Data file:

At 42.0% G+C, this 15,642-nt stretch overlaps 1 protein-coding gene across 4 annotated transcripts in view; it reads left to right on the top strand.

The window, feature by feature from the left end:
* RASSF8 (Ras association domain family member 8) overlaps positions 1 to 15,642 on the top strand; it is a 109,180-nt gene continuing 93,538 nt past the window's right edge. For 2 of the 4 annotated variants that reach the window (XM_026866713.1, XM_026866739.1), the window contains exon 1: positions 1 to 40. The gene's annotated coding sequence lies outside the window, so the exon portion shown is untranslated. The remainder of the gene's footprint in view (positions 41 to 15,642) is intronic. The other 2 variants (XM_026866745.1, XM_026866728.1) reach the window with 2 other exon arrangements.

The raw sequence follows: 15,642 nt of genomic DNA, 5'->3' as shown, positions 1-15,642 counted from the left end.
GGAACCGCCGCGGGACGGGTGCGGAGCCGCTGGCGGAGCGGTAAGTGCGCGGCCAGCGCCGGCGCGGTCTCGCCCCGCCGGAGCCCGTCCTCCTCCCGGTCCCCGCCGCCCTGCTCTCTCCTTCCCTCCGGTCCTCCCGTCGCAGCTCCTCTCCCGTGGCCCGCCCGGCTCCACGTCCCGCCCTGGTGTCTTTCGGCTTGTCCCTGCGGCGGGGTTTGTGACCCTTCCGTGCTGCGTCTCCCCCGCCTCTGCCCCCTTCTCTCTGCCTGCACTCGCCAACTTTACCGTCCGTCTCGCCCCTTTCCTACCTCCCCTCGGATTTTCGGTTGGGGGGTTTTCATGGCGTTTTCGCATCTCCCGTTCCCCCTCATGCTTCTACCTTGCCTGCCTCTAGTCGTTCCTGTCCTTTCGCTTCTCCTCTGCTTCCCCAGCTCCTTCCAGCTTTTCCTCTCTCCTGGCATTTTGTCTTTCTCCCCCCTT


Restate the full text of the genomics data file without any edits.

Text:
At 42.0% G+C, this 15,642-nt stretch overlaps 1 protein-coding gene across 4 annotated transcripts in view; it reads left to right on the top strand.

The window, feature by feature from the left end:
* RASSF8 (Ras association domain family member 8) overlaps positions 1 to 15,642 on the top strand; it is a 109,180-nt gene continuing 93,538 nt past the window's right edge. For 2 of the 4 annotated variants that reach the window (XM_026866713.1, XM_026866739.1), the window contains exon 1: positions 1 to 40. The gene's annotated coding sequence lies outside the window, so the exon portion shown is untranslated. The remainder of the gene's footprint in view (positions 41 to 15,642) is intronic. The other 2 variants (XM_026866745.1, XM_026866728.1) reach the window with 2 other exon arrangements.

The raw sequence follows: 15,642 nt of genomic DNA, 5'->3' as shown, positions 1-15,642 counted from the left end.
GGAACCGCCGCGGGACGGGTGCGGAGCCGCTGGCGGAGCGGTAAGTGCGCGGCCAGCGCCGGCGCGGTCTCGCCCCGCCGGAGCCCGTCCTCCTCCCGGTCCCCGCCGCCCTGCTCTCTCCTTCCCTCCGGTCCTCCCGTCGCAGCTCCTCTCCCGTGGCCCGCCCGGCTCCACGTCCCGCCCTGGTGTCTTTCGGCTTGTCCCTGCGGCGGGGTTTGTGACCCTTCCGTGCTGCGTCTCCCCCGCCTCTGCCCCCTTCTCTCTGCCTGCACTCGCCAACTTTACCGTCCGTCTCGCCCCTTTCCTACCTCCCCTCGGATTTTCGGTTGGGGGGTTTTCATGGCGTTTTCGCATCTCCCGTTCCCCCTCATGCTTCTACCTTGCCTGCCTCTAGTCGTTCCTGTCCTTTCGCTTCTCCTCTGCTTCCCCAGCTCCTTCCAGCTTTTCCTCTCTCCTGGCATTTTGTCTTTCTCCCCCCTT